March 14, 2011 09:00 ET

FUTURESTATES: Ten Short Films, Ten Visions of the Future by Ten Visionary Indie Filmmakers

Series Debuts March 16, 2011 on

SAN FRANCISCO, CA--(Marketwire - March 14, 2011) - What if you were given a glimpse into what America will be like 20, 30, or even 50 years from now? Would it change the way you live today? The Independent Television Service (ITVS), which produces, high-quality public broadcasting and new media programs, announces the second season launch of FUTURESTATES, a collection of 10 shorts exploring possible future scenarios through the lens of today's global realities. Launching March 16, 2011, FUTURESTATES will be available on with subsequent distribution on beginning March 18, 2011.

"Issues related to the environment and to economic hardship remain among the most urgent issues explored in the second season of FUTURESTATES," said series manager Karim Ahmad. "But the series also explores LGBT civil rights, urban planning, and the proliferation of electronic waste. Now more than ever, FUTURESTATES promises to make us think about the road ahead and what it means for how we live our lives today."

ITVS worked with established filmmakers and emerging talents to produce FUTURESTATES, which presents a different filmmaker's vision of what life might look like in an America of the future by fusing an exploration of social issues with elements of speculative and science fiction.

"It's interesting to have an opportunity to direct a film dealing with issues that are also a projection of the future," said award-winning writer/director Barry Jenkins (Medicine for Melancholy), who directed Remigration for the series. "I think it's a really important series because there's an issue at the heart of it."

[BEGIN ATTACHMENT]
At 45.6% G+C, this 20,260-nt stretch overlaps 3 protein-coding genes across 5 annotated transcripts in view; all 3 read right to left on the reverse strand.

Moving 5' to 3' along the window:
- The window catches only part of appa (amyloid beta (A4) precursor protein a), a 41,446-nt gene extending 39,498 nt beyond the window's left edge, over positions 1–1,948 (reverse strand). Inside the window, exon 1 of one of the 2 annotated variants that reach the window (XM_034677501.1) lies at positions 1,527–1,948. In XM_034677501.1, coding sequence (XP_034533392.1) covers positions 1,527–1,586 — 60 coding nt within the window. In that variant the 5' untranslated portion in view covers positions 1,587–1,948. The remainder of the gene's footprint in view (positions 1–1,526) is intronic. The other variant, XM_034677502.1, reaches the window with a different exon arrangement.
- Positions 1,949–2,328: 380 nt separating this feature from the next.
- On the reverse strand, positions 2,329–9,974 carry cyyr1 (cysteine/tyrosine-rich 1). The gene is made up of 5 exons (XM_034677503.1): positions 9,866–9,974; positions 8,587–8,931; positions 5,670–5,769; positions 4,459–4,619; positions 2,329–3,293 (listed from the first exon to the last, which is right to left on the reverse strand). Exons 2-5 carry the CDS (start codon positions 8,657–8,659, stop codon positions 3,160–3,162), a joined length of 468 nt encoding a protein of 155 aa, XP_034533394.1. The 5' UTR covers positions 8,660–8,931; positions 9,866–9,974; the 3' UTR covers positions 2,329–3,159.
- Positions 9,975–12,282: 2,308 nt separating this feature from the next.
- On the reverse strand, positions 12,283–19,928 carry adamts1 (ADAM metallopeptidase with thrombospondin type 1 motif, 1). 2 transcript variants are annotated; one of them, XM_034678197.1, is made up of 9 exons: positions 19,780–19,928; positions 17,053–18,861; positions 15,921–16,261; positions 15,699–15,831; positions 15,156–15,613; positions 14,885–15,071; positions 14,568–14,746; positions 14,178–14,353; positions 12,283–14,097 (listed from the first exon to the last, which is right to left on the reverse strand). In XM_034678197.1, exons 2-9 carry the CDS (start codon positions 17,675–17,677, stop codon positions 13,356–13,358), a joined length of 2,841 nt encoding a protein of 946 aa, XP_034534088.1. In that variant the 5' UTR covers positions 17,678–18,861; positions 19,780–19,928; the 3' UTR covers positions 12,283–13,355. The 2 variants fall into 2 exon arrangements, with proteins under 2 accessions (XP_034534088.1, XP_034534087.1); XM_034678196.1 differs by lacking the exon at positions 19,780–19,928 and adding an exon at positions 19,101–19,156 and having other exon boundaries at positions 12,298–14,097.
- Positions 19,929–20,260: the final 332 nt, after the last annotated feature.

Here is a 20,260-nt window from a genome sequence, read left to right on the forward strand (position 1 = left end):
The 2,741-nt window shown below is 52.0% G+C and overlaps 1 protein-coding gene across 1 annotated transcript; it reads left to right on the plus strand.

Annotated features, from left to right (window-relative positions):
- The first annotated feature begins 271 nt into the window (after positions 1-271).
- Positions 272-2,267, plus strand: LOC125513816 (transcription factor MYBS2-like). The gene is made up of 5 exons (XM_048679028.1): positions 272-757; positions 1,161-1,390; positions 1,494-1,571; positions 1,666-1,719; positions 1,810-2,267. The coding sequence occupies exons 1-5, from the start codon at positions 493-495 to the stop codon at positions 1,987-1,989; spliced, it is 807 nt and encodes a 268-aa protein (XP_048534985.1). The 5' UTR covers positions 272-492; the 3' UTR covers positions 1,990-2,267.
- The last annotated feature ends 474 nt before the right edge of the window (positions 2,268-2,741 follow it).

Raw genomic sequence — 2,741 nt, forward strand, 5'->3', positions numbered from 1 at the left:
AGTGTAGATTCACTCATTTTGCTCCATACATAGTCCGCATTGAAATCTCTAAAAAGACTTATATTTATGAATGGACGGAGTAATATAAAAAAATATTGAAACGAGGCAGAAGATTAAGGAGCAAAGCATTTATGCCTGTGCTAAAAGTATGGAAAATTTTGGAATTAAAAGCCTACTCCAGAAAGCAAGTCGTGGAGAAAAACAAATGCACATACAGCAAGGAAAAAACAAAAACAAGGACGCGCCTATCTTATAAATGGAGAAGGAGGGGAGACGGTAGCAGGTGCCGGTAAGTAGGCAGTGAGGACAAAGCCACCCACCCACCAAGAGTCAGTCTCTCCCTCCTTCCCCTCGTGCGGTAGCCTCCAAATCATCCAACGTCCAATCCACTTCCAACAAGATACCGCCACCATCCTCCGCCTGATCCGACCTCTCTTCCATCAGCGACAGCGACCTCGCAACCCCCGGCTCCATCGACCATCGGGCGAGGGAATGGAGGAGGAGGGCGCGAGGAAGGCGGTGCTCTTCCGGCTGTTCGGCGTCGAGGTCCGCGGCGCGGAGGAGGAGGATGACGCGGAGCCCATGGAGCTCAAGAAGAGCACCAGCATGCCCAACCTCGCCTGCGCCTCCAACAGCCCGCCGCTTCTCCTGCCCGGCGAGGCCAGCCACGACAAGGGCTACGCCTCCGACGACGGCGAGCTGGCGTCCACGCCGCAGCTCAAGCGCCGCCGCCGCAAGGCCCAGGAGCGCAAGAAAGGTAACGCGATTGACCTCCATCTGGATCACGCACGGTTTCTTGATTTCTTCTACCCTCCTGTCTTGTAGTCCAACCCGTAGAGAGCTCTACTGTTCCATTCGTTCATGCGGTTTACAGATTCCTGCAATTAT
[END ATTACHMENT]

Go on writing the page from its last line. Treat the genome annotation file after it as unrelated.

The series launches with Beholder, (March 16) a film from award-winning filmmaker Nisha Ganatra, whose past directorial work includes films such as Chutney Popcorn, Cosmopolitan, and Cake. Touching on issues of race, sexual orientation, and conformity, Beholder examines the notion of identity, and the costs of belonging in a bipartisan world. In Barry Jenkins' Remigration (March 21), San Francisco has created a program to "remigrate" working-class families from their rural homes in the exurbs back to the city that once pushed them out. But can they learn to trust their former home once again? In Asparagus (March 24) by Robby Henson, an introverted and cerebral agricultural engineer who monitors a regimented greenhouse laboratory learns a lesson about life and love from a renegade asparagus.

Other contributors include international award-winning director/writer Suzi Yoonessi (Dear Lemon Lima, Vern, No Shoulder) who directs The Spring of Sorrow (March 28). In this short, sisters Lily and Isabelle live a nomadic life, displaced by global warming. When Isabelle falls sick, Lily embarks on an imaginative journey to find the mythical "Spring of Sorrow," an everlasting spring of fresh water. Digital Antiquities (March 31), a film by filmmaker and playwright JP Chan, is set in 2036, where all digital media is permanently stored in "the cloud." Data recovery store employee Cat, and Kai -- a young man with an old compact disc -- discover a secret that will unite them forever.

The remaining shorts to be released throughout the month of April include: Exposure by Mia Trachinger, The Dig by Bennett Cohen, White by A. Sayeeda Clarke, Worker Drone by Sharat Raju, and That Which Once Was by Kimi Takesue.

In addition to the projections into the future presented in the shorts, viewers will get a chance to forecast future events in the popular "Predict-o-Meter." The engagement feature allows viewers to submit their own predictions about life in 5, 25, or even 100 years from today. Viewers can comment on the predictions of others and share their own via social media platforms such as Facebook and Twitter.

For more information about FUTURESTATES and for episode trailers, visit:

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